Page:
Advantage one is Drone Wars Constraints influence global drone practices – the impact is global war



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Brooks, et al, 13 [Don't Come Home, America: The Case against Retrenchment Stephen G. Brooks (bio), G. John Ikenberry (bio) and William C. Wohlforth (bio), Stephen G. Brooks; G. John Ikenberry and William C. Wohlforth STEPHEN G. BROOKS is Associate Professor of Government at Dartmouth College. G. JOHN IKENBERRY is Albert G. Milbank Professor of Politics and International Affairs at Princeton University and Global Eminence Scholar at Kyung Hee University in Seoul. WILLIAM C. WOHLFORTH is Daniel Webster Professor of Government at Dartmouth College, International Security ¶ Volume 37, Number 3, Winter 2012, p. Project Muse]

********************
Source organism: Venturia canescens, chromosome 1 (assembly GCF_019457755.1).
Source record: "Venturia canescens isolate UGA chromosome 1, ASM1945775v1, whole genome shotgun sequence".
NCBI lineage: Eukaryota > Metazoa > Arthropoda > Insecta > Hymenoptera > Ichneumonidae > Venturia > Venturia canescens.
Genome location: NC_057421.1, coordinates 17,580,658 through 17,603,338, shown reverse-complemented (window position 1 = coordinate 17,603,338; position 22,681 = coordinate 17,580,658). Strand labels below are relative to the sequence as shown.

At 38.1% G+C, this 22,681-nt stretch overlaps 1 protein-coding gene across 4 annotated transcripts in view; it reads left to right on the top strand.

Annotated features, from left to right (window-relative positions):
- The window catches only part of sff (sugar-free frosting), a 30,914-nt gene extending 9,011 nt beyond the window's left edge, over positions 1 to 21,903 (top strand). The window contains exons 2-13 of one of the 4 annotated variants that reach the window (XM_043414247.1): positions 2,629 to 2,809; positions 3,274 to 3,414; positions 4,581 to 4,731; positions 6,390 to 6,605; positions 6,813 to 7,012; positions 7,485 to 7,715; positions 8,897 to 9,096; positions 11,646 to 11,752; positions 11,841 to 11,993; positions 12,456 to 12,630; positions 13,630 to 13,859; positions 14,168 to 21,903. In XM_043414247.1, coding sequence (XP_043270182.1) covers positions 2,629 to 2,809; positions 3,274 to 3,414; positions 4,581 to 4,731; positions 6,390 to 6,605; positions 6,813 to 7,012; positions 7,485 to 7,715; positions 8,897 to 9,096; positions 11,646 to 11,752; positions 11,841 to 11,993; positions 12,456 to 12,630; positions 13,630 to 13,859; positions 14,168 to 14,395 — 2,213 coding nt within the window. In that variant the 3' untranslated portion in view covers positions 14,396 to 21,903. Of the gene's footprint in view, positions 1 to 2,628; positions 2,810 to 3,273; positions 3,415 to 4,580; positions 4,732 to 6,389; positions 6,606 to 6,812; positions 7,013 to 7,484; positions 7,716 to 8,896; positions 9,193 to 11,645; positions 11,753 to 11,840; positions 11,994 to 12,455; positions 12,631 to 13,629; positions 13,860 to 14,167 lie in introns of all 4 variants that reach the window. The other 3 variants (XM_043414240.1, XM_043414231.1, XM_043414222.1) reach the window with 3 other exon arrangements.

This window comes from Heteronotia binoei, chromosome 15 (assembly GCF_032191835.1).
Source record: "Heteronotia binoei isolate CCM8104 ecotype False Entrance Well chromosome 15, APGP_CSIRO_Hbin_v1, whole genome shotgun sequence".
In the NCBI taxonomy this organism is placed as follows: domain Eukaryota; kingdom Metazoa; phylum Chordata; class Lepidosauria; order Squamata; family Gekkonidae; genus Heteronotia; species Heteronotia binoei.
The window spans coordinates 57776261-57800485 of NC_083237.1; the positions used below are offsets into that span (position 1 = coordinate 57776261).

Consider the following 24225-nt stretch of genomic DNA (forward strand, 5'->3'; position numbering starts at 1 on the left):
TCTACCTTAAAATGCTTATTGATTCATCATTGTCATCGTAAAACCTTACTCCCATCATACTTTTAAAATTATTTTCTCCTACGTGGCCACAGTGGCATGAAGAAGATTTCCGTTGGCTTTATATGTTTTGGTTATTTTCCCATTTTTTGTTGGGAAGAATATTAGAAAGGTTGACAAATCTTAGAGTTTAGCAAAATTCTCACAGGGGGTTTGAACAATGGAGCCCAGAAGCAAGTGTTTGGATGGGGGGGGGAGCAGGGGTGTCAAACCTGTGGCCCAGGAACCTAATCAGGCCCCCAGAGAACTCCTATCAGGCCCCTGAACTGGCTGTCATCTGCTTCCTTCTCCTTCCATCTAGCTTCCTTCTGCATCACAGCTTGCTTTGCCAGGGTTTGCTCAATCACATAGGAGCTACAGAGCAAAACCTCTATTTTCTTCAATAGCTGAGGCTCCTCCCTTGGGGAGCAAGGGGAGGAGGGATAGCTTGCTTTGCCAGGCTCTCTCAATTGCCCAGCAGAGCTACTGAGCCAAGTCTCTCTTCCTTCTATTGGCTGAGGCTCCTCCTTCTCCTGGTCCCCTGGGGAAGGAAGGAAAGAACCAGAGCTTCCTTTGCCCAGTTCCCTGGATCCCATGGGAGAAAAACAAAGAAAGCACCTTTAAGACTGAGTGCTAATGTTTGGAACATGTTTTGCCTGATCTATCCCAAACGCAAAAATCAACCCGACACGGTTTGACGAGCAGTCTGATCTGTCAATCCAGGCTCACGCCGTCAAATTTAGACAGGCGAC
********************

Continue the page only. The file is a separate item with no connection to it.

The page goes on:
¶ Assessing the Security Benefits of Deep Engagement¶ Even if deep engagement's costs are far less than retrenchment advocates claim, they are not worth bearing unless they yield greater benefits. We focus here on the strategy's major security benefits; in the next section, we take up the wider payoffs of the United States' security role for its interests in other realms, notably the global economy—an interaction relatively unexplored by international relations scholars.¶ A core premise of deep engagement is that it prevents the emergence of a far [End Page 33] more dangerous global security environment. For one thing, as noted above, the United States' overseas presence gives it the leverage to restrain partners from taking provocative action. Perhaps more important, its core alliance commitments also deter states with aspirations to regional hegemony from contemplating expansion and make its partners more secure, reducing their incentive to adopt solutions to their security problems that threaten others and thus stoke security dilemmas. The contention that engaged U.S. power dampens the baleful effects of anarchy is consistent with influential variants of realist theory. Indeed, arguably the scariest portrayal of the war-prone world that would emerge absent the "American Pacifier" is provided in the works of John Mearsheimer, who forecasts dangerous multipolar regions replete with security competition, arms races, nuclear proliferation and associated preventive war temptations, regional rivalries, and even runs at regional hegemony and full-scale great power war.72¶ How do retrenchment advocates, the bulk of whom are realists, discount this benefit? Their arguments are complicated, but two capture most of the variation: (1) U.S. security guarantees are not necessary to prevent dangerous rivalries and conflict in Eurasia; or (2) prevention of rivalry and conflict in Eurasia is not a U.S. interest. Each response is connected to a different theory or set of theories, which makes sense given that the whole debate hinges on a complex future counterfactual (what would happen to Eurasia's security setting if the United States truly disengaged?). Although a certain answer is impossible, each of these responses is nonetheless a weaker argument for retrenchment than advocates acknowledge.¶ The first response flows from defensive realism as well as other international relations theories that discount the conflict-generating potential of anarchy under contemporary conditions.73 Defensive realists maintain that the high expected [End Page 34] costs of territorial conquest, defense dominance, and an array of policies and practices that can be used credibly to signal benign intent, mean that Eurasia's major states could manage regional multipolarity peacefully without the American pacifier.¶ Retrenchment would be a bet on this scholarship, particularly in regions where the kinds of stabilizers that nonrealist theories point to—such as democratic governance or dense institutional linkages—are either absent or weakly present. There are three other major bodies of scholarship, however, that might give decisionmakers pause before making this bet. First is regional expertise. Needless to say, there is no consensus on the net security effects of U.S. withdrawal. Regarding each region, there are optimists and pessimists. Few experts expect a return of intense great power competition in a post-American Europe, but many doubt European governments will pay the political costs of increased EU defense cooperation and the budgetary costs of increasing military outlays.74 The result might be a Europe that is incapable of securing itself from various threats that could be destabilizing within the region and beyond (e.g., a regional conflict akin to the 1990s Balkan wars), lacks capacity for global security missions in which U.S. leaders might want European participation, and is vulnerable to the influence of outside rising powers.¶ What about the other parts of Eurasia where the United States has a substantial military presence? Regarding the Middle East, the balance begins to swing toward pessimists concerned that states currently backed by Washington—notably Israel, Egypt, and Saudi Arabia—might take actions upon U.S. retrenchment that would intensify security dilemmas. And concerning East Asia, pessimism regarding the region's prospects without the American pacifier is pronounced. Arguably the principal concern expressed by area experts is that Japan and South Korea are likely to obtain a nuclear capacity and increase their military commitments, which could stoke a destabilizing reaction from China. It is notable that during the Cold War, both South Korea and [End Page 35] Taiwan moved to obtain a nuclear weapons capacity and were only constrained from doing so by a still-engaged United States.75¶ The second body of scholarship casting doubt on the bet on defensive realism's sanguine portrayal is all of the research that undermines its conception of state preferences. Defensive realism's optimism about what would happen if the United States retrenched is very much dependent on its particular—and highly restrictive—assumption about state preferences; once we relax this assumption, then much of its basis for optimism vanishes. Specifically, the prediction of post-American tranquility throughout Eurasia rests on the assumption that security is the only relevant state preference, with security defined narrowly in terms of protection from violent external attacks on the homeland. Under that assumption, the security problem is largely solved as soon as offense and defense are clearly distinguishable, and offense is extremely expensive relative to defense. Burgeoning research across the social and other sciences, however, undermines that core assumption: states have preferences not only for security but also for prestige, status, and other aims, and they engage in trade-offs among the various objectives.76 In addition, they define security not just in terms of territorial protection but in view of many and varied milieu goals. It follows that even states that are relatively secure may nevertheless engage in highly competitive behavior. Empirical studies show that this is indeed sometimes the case.77 In sum, a bet on a benign postretrenchment Eurasia is a bet that leaders of major countries will never allow these nonsecurity preferences to influence their strategic choices.¶ To the degree that these bodies of scholarly knowledge have predictive leverage, U.S. retrenchment would result in a significant deterioration in the security environment in at least some of the world's key regions. We have already [End Page 36] mentioned the third, even more alarming body of scholarship. Offensive realism predicts that the withdrawal of the American pacifier will yield either a competitive regional multipolarity complete with associated insecurity, arms racing, crisis instability, nuclear proliferation, and the like, or bids for regional hegemony, which may be beyond the capacity of local great powers to contain (and which in any case would generate intensely competitive behavior, possibly including regional great power war).¶ Hence it is unsurprising that retrenchment advocates are prone to focus on the second argument noted above: that avoiding wars and security dilemmas in the world's core regions is not a U.S. national interest. Few doubt that the United States could survive the return of insecurity and conflict among Eurasian powers, but at what cost? Much of the work in this area has focused on the economic externalities of a renewed threat of insecurity and war, which we discuss below. Focusing on the pure security ramifications, there are two main reasons why decisionmakers may be rationally reluctant to run the retrenchment experiment. First, overall higher levels of conflict make the world a more dangerous place. Were Eurasia to return to higher levels of interstate military competition, one would see overall higher levels of military spending and innovation and a higher likelihood of competitive regional proxy wars and arming of client statesall of which would be concerning, in part because it would promote a faster diffusion of military power away from the United States.¶ Greater regional insecurity could well feed proliferation cascades, as states such as Egypt, Japan, South Korea, Taiwan, and Saudi Arabia all might choose to create nuclear forces.78 It is unlikely that proliferation decisions by any of these actors would be the end of the game: they would likely generate pressure locally for more proliferation. Following Kenneth Waltz, many retrenchment advocates are proliferation optimists, assuming that nuclear deterrence solves the security problem.79 Usually carried out in dyadic terms, the debate [End Page 37] over the stability of proliferation changes as the numbers go up. Proliferation optimism rests on assumptions of rationality and narrow security preferences. In social science, however, such assumptions are inevitably probabilistic. Optimists assume that most states are led by rational leaders, most will overcome organizational problems and resist the temptation to preempt before feared neighbors nuclearize, and most pursue only security and are risk averse. Confidence in such probabilistic assumptions declines if the world were to move from nine to twenty, thirty, or forty nuclear states. In addition, many of the other dangers noted by analysts who are concerned about the destabilizing effects of nuclear proliferationincluding the risk of accidents and the prospects that some new nuclear powers will not have truly survivable forcesseem prone to go up as the number of nuclear powers grows.80 Moreover, the risk of "unforeseen crisis dynamics" that could spin out of control is also higher as the number of nuclear powers increases. Finally, add to these concerns the enhanced danger of nuclear leakage, and a world with overall higher levels of security competition becomes yet more worrisome.The argument that maintaining Eurasian peace is not a U.S. interest faces a second problem. On widely accepted realist assumptions, acknowledging that U.S. engagement preserves peace dramatically narrows the difference between retrenchment and deep engagement. For many supporters of retrenchment, the optimal strategy for a power such as the United States, which has attained regional hegemony and is separated from other great powers by oceans, is offshore balancing: stay over the horizon and "pass the buck" to local powers to do the dangerous work of counterbalancing any local rising power. The United States should commit to onshore balancing only when local balancing is likely to fail and a great power appears to be a credible contender for regional hegemony, as in the cases of Germany, Japan, and the Soviet Union in the mid-twentieth century.¶ The problem is that China's rise puts the possibility of its attaining regional hegemony on the table, at least in the medium to long term. As Mearsheimer notes, "The United States will have to play a key role in countering China, because its Asian neighbors are not strong enough to do it by themselves."81 [End Page 38] Therefore, unless China's rise stalls, "the United States is likely to act toward China similar to the way it behaved toward the Soviet Union during the Cold War."82 It follows that the United States should take no action that would compromise its capacity to move to onshore balancing in the future. It will need to maintain key alliance relationships in Asia as well as the formidably expensive military capacity to intervene there. The implication is to get out of Iraq and Afghanistan, reduce the presence in Europe, and pivot to Asia—just what the United States is doing.83¶ In sum, the argument that U.S. security commitments are unnecessary for peace is countered by a lot of scholarship, including highly influential realist scholarship. In addition, the argument that Eurasian peace is unnecessary for U.S. security is weakened by the potential for a large number of nasty security consequences as well as the need to retain a latent onshore balancing capacity that dramatically reduces the savings retrenchment might bring. Moreover, switching between offshore and onshore balancing could well be difficult.¶ Bringing together the thrust of many of the arguments discussed so far underlines the degree to which the case for retrenchment misses the underlying logic of the deep engagement strategy. By supplying reassurance, deterrence, and active management, the United States lowers security competition in the world's key regions, thereby preventing the emergence of a hothouse atmosphere for growing new military capabilities. Alliance ties dissuade partners from ramping up and also provide leverage to prevent military transfers to potential rivals. On top of all this, the United States' formidable military machine may deter entry by potential rivals. Current great power military expenditures as a percentage of GDP are at historical lows, and thus far other major powers have shied away from seeking to match top-end U.S. military capabilities. In addition, they have so far been careful to avoid attracting the "focused enmity" [End Page 39] of the United States.84 All of the world's most modern militaries are U.S. allies (America's alliance system of more than sixty countries now accounts for some 80 percent of global military spending), and the gap between the U.S. military capability and that of potential rivals is by many measures growing rather than shrinking.85¶ In the end, therefore, deep engagement reduces security competition and does so in a way that slows the diffusion of power away from the United States. This in turn makes it easier to sustain the policy over the long term.¶ The Wider Benefits of Deep Engagement¶ The case against deep engagement overstates its costs and underestimates its security benefits. Perhaps its most important weakness, however, is that its preoccupation with security issues diverts attention from some of deep engagement's most important benefits: sustaining the global economy and fostering institutionalized cooperation in ways advantageous to U.S. national interests.¶ Economic Benefits¶ Deep engagement is based on a premise central to realist scholarship from E.H. Carr to Robert Gilpin: economic orders do not just emerge spontaneously; they are created and sustained by and for powerful states.86 To be sure, the sheer size of its economy would guarantee the United States a significant role in the politics of the global economy whatever grand strategy it adopted. Yet the fact that it is the leading military power and security provider also enables economic leadership. The security role figures in the creation, maintenance, and expansion of the system. In part because other states—including all but one of the world's largest economies—were heavily dependent on U.S. security protection during the Cold War, the United States was able not only to foster the economic order but also to prod other states to buy into it and to support plans for its progressive expansion.87 Today, as the discussion in the [End Page 40] previous section underscores, the security commitments of deep engagement support the global economic order by reducing the likelihood of security dilemmas, arms racing, instability, regional conflicts and, in extremis, major power war. In so doing, the strategy helps to maintain a stable and comparatively open world economya long-standing U.S. national interest.In addition to ensuring the global economy against important sources of insecurity, the extensive set of U.S. military commitments and deployments helps to protect the "global economic commons." One key way is by helping to keep sea-lanes and other shipping corridors freely available for commerce.88 A second key way is by helping to establish and protect property/sovereignty rights in the oceans. Although it is not the only global actor relevant to protecting the global economic commons, the United States has by far the most important role given its massive naval superiority and the leadership role it plays in international economic institutions. If the United States were to pull back from the world, protecting the global economic commons would likely be much harder to accomplish for a number of reasons: cooperating with other nations on these matters would be less likely to occur; maintaining the relevant institutional foundations for promoting this goal would be harder; and preserving access to bases throughout the worldwhich is needed to accomplish this mission—would likely be curtailed to some degree.¶ Advocates of retrenchment agree that a flourishing global economy is an important U.S. interest, but they are largely silent on the role U.S. grand strategy plays in sustaining it.89 For their part, many scholars of international political [End Page 41] economy have long argued that economic openness might continue even in the absence of hegemonic leadership.90 Yet this does not address the real question of interest: Does hegemonic leadership make the continuation of global economic stability more likely? The voluminous literature contains no analysis that suggests a negative answer; what scholars instead note is that the likelihood of overcoming problems of collective action, relative gains, and incomplete information drops in the absence of leadership.91 It would thus take a bold if not reckless leader to run a grand experiment to determine whether the global economy can continue to expand in the absence of U.S. leadership.¶ Deep engagement not only helps to underwrite the global economy in a general sense, but it also allows the United States to structure it in ways that serve the United States' narrow economic interests. Carla Norrlof argues persuasively that America disproportionately benefits from the current structure of the global economy, and that its ability to reap these advantages is directly tied to its position of military preeminence within the system.92 One way this occurs is via "microlevel structuring"—that is, the United States gets better economic bargains or increased economic cooperation on some specific issues than it would if it did not play such a key security role. As Joseph Nye observes, [End Page 42] "Even if the direct use of force were banned among a group of countries, military force would still play an important political role. For example, the American military role in deterring threats to allies, or of assuring access to a crucial resource such as oil in the Persian Gulf, means that the provision of protective force can be used in bargaining situations. Sometimes the linkage may be direct; more often it is a factor not mentioned openly but present in the back of statesmen's minds."93 Although Nye is right that such linkage will generally be implicit, extensive analyses of declassified documents by historians shows that the United States directly used its overseas security commitments and military deployments to convince allies to change their economic policies to its benefit during the Cold War.94¶ The United States' security commitments continue to bolster the pursuit of its economic interests. Interviews with current and past U.S. administration officials reveal wide agreement that alliance ties help gain favorable outcomes on trade and other economic issues. To the question, "Does the alliance system pay dividends for America in nonsecurity areas, such as economic relations?," the typical answer in interviews is "an unequivocal yes."95 U.S. security commitments sometimes enhance bargaining leverage over the specific terms of economic agreements and give other governments more general incentives to enter into agreements that benefit the United States economically—two recent examples being the 2012 Korea-United States Free Trade Agreement (KORUS FTA) and the United States-Australia FTA (which entered into force in 2005).96 Officials across administrations of different parties stress that the desire of Korea and Australia to tighten their security relationships with the United States was a core reason why Washington was able to enter into free [End Page 43] trade agreements with them and to do so on terms favorable to U.S. economic interests. As one former official indicates, "The KORUS FTA—and I was involved in the initial planning—was attractive to Korea in large measure because it would help to underpin the US-ROK [South Korea] alliance at a time of shifting power in the region."97 Korean leaders' interest in maintaining a strong security relationship with the United States, another former official stressed, made them more willing to be flexible regarding the terms of the agreement because "failure would look like a setback to the political and security relationship. Once we got into negotiations with the ROK, look at how many times we reneged even after we signed a deal. . . . We asked for changes in labor and environment clauses, in auto clauses and the Koreans took it all."98¶ U.S. security leverage is economically beneficial in a second respect: it can facilitate "macrolevel structuring" of the global economy. Macrolevel structuring is crucial because so much of what the United States wants from the economic order is simply "more of the same"—it prefers the structure of the main international economic institutions such as the World Trade Organization and the International Monetary Fund; it prefers the existence of "open regionalism" 99; it prefers the dollar as the reserve currency; and so on. U.S. interests are thus well served to the extent that American allies favor the global economic status quo rather than revisions that could be harmful to U.S. economic interests. One reason they are often inclined to take this approach is because of their security relationship with the United States. For example, interviews with U.S. officials stress that alliance ties give Washington leverage and authority in the current struggle over multilateral governance institutions in Asia. As one official noted, "On the economic side, the existence of the security alliance contributes to an atmosphere of trust that enables the United States and Japan to present a united front on shared economic goals—such as open markets and transparency, for example, through APEC [Asia-Pacific Economic Cooperation]."100 Likewise, Japan's current interest in the Trans-Pacific Partnership, the Obama administration's most important long-term economic initiative in East Asia, is widely understood to be shaped less by specific Japanese [End Page 44] economic interests than by the belief of Yoshihiko Noda's administration that it will strengthen alliance ties with the United States.101 As one former administration official stressed, this enhanced allied interest in supporting U.S. favored economic frameworks as a means of strengthening security ties with the United States helps to ensure against any shift to "a Sino-centric/ nontransparent/more mercantilist economic order in Asia."102¶ The United States' security leverage over its allies matters even if it is not used actively to garner support for its conception of the global economy and other economic issues. This is perhaps best illustrated by the status of the dollar as the reserve currency, which confers major benefits on the United States.103 For many analysts, the U.S. position as the leading superpower with worldwide security commitments is an important reason why the dollar was established as the reserve currency and why it is likely to retain this status for a long time.104 In the past, Washington frequently used direct security leverage to get its allies to support the dollar.105 There are a number of subtler mechanisms, however, through which the current U.S. geopolitical position serves the same end. First, Kathleen McNamara builds on the logic of focal points to argue that the U.S. global military role bolsters the likelihood that the dollar will long continue to be the currency that actors converge upon as the "'natural' dominant currency."106 Second, Norrlof emphasizes the significance of a mechanism that U.S. officials also stress: the United States' geopolitical position gives it the ability to constrain certain forms of Asian regionalism that, if they were to eventuate, could help to promote movement away from the dollar. 107 Third, Adam Posen emphasizes that the EU's security dependence on the United States makes it less likely that the euro countries will develop a true [End Page 45] global military capacity and thus "that the dollar will continue to benefit from the geopolitical sources of its global role" in ways that the euro countries will never match.108¶ In sum, the United States is a key pillar of the global economy, but it does not provide this service for free: it also extracts disproportionate benefits. Undertaking retrenchment would place these benefits at risk.¶ Institutional Benefits¶ What goes for the global economy also applies to larger patterns of institutionalized cooperation. Here, too, the leadership enabled by the United States' grand strategy fosters cooperation that generates diffuse benefits for many states but often disproportionately reflects U.S. preferences. This basic premise subsumes three claims.¶ First, benefits flow to the United States from institutionalized cooperation to address a wide range of problems. There is general agreement that a stable, open, and loosely rule-based international order serves the interests of the United States. Indeed, we are aware of no serious studies suggesting that U.S. interests would be better advanced in a world that is closed (i.e., built around blocs and spheres of influence) and devoid of basic, agreed-upon rules and institutions. As scholars have long argued, under conditions of rising complex interdependence, states often can benefit from institutionalized cooperation.109¶ In the security realm, newly emerging threats arguably are producing a rapid rise in the benefits of such cooperation for the United States. Some of these threats are transnational and emerge from environmental, health, and resource vulnerabilities, such as those concerning pandemics. Transnational nonstate groups with various capacities for violence have also become salient in recent decades, including groups involved in terrorism, piracy, and organized crime.110 [End Page 46] As is widely argued, these sorts of nontraditional, transnational threats can be realistically addressed only through various types of collective action.111 Unless countries are prepared to radically restrict their integration into an increasingly globalized world system, the problems must be solved through coordinated action. 112 In the face of these diffuse and shifting threats, the United States is going to find itself needing to work with other states to an increasing degree, sharing information, building capacities, and responding to crises.113¶ Second, U.S. leadership increases the prospects that such cooperation will emerge in a manner relatively favorable to U.S. interests. Of course, the prospects for cooperation are partly a function of compatible interests. Yet even when interests overlap, scholars of all theoretical stripes have established that institutionalized cooperation does not emerge effortlessly: generating agreement on the particular cooperative solution can often be elusive. And when interests do not overlap, the bargaining becomes tougher yet: not just how, but whether cooperation will occur is on the table. Many factors affect the initiation of cooperation, and under various conditions states can and have cooperated without hegemonic leadership.114 As noted above, however, scholars acknowledge that the likelihood of cooperation drops in the absence of leadership.Finally, U.S. security commitments are an integral component of this leadership. Historically, as Gilpin and other theorists of hegemonic order have shown, the background security and stability that the United States provided facilitated the creation of multilateral institutions for ongoing cooperation across policy areas.115 As in the case of the global economy, U.S. security provision [End Page 47] plays a role in fostering stability within and across regions, and this has an impact on the ability of states to engage in institutional cooperation. Institutional cooperation is least likely in areas of the world where instability is pervasive. It is more likely to flourish in areas where states are secure and leaders can anticipate stable and continuous relations—where the "shadow of the future" is most evident. And because of the key security role it plays in fostering this institutional cooperation, the United States is in a stronger position to help shape the contours of these cooperative efforts.¶ The United States' extended system of security commitments creates a set of institutional relationships that foster political communication. Alliance institutions are in the first instance about security protection, but they are also mechanisms that provide a kind of "political architecture" that is useful beyond narrow issues of military affairs. Alliances bind states together and create institutional channels of communication. NATO has facilitated ties and associated institutions—such as the Atlantic Council—that increase the ability of the United States and Europe to talk to each other and do business.116 Likewise, the bilateral alliances in East Asia also play a communication role beyond narrow security issues. Consultations and exchanges spill over into other policy areas.117 For example, when U.S. officials travel to Seoul to consult on alliance issues, they also routinely talk about other pending issues, such as, recently, the Korea-United States Free Trade Agreement and the Trans-Pacific Partnership. This gives the United States the capacity to work across issue areas, using assets and bargaining chips in one area to make progress in another. It also provides more diffuse political benefits to cooperation that flow from the "voice opportunities" created by the security alliance architecture.118 The alliances provide channels and access points for wider flows of communication—and [End Page 48] the benefits of greater political solidarity and institutional cooperation that follow.¶ The benefits of these communication flows cut across all international issues, but are arguably enhanced with respect to generating security cooperation to deal with new kinds of threatssuch as terrorism and health pandemicsthat require a multitude of novel bargains and newly established procedures of shared responsibilities among a wide range of countries. With the existing U.S.-led security system in place, the United States is in a stronger position than it otherwise would be to strike bargains and share burdens of security cooperation in such areas. The challenge of rising security interdependence is greater security cooperation. That is, when countries are increasingly mutually vulnerable to nontraditional, diffuse, transnational threats, they need to work together to eradicate the conditions that allow for these threats and limit the damage. The U.S.-led alliance system is a platform with already existing capacities and routines for security cooperation. These assets can be used or adapted, saving the cost of generating security cooperation from scratch. In short, having an institution in place to facilitate cooperation on one issue makes it easier, and more likely, that the participating states will be able to achieve cooperation rapidly on a related issue.119¶ The usefulness of the U.S. alliance system for generating enhanced non-security cooperation is confirmed in interviews with former State Department and National Security Council officials. One former administration official noted, using the examples of Australia and South Korea, that the security ties "create nonsecurity benefits in terms of support for global agenda issues," such as Afghanistan, Copenhagen, disaster relief, and the financial crisis. "This is not security leverage per se, but it is an indication of how the deepness of the security relationship creates working relationships [and] interoperability that can then be leveraged to address other regional issues." This official notes, "We could not have organized the Core Group (India, U.S., Australia, Japan) in [End Page 49] response to the 2004 tsunami without the deep bilateral military relationships that had already been in place. It was much easier for us to organize with these countries almost immediately (within forty-eight hours) than anyone else for a large-scale humanitarian operation because our militaries were accustomed to each other."120¶ The United States' role as security provider also has a more direct effect of enhancing its authority and capacity to initiate institutional cooperation in various policy areas. The fact that the United States is a security patron of Japan, South Korea, and other countries in East Asia, for example, gives it a weight and presence in regional diplomacy over the shape and scope of multilateral cooperation not just within the region but also elsewhere. This does not mean that the United States always wins these diplomatic encounters, but its leverage is greater than it would be if the United States were purely an offshore great power without institutionalized security ties to the region.¶ In sum, the deep engagement strategy enables U.S. leadership, which results in more cooperation on matters of importance than would occur if the United States disengaged—even as it pushes cooperation toward U.S. preferences.